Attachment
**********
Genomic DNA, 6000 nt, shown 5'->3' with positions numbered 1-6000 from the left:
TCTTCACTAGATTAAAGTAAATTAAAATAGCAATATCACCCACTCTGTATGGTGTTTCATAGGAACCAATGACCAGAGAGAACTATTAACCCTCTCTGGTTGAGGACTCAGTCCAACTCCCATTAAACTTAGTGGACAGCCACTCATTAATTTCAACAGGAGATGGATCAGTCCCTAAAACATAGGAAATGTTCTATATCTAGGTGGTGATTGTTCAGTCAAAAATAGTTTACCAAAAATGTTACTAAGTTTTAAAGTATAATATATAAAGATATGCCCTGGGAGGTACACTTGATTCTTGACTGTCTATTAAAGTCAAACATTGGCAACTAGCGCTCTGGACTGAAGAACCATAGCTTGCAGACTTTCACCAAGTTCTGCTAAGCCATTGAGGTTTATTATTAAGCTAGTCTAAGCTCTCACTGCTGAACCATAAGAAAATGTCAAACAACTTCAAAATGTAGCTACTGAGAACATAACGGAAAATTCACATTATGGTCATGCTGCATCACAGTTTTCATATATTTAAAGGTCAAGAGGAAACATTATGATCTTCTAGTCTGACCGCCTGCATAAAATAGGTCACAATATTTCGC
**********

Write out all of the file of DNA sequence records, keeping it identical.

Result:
Genomic DNA, 6000 nt, shown 5'->3' with positions numbered 1-6000 from the left:
TCTTCACTAGATTAAAGTAAATTAAAATAGCAATATCACCCACTCTGTATGGTGTTTCATAGGAACCAATGACCAGAGAGAACTATTAACCCTCTCTGGTTGAGGACTCAGTCCAACTCCCATTAAACTTAGTGGACAGCCACTCATTAATTTCAACAGGAGATGGATCAGTCCCTAAAACATAGGAAATGTTCTATATCTAGGTGGTGATTGTTCAGTCAAAAATAGTTTACCAAAAATGTTACTAAGTTTTAAAGTATAATATATAAAGATATGCCCTGGGAGGTACACTTGATTCTTGACTGTCTATTAAAGTCAAACATTGGCAACTAGCGCTCTGGACTGAAGAACCATAGCTTGCAGACTTTCACCAAGTTCTGCTAAGCCATTGAGGTTTATTATTAAGCTAGTCTAAGCTCTCACTGCTGAACCATAAGAAAATGTCAAACAACTTCAAAATGTAGCTACTGAGAACATAACGGAAAATTCACATTATGGTCATGCTGCATCACAGTTTTCATATATTTAAAGGTCAAGAGGAAACATTATGATCTTCTAGTCTGACCGCCTGCATAAAATAGGTCACAATATTTCGC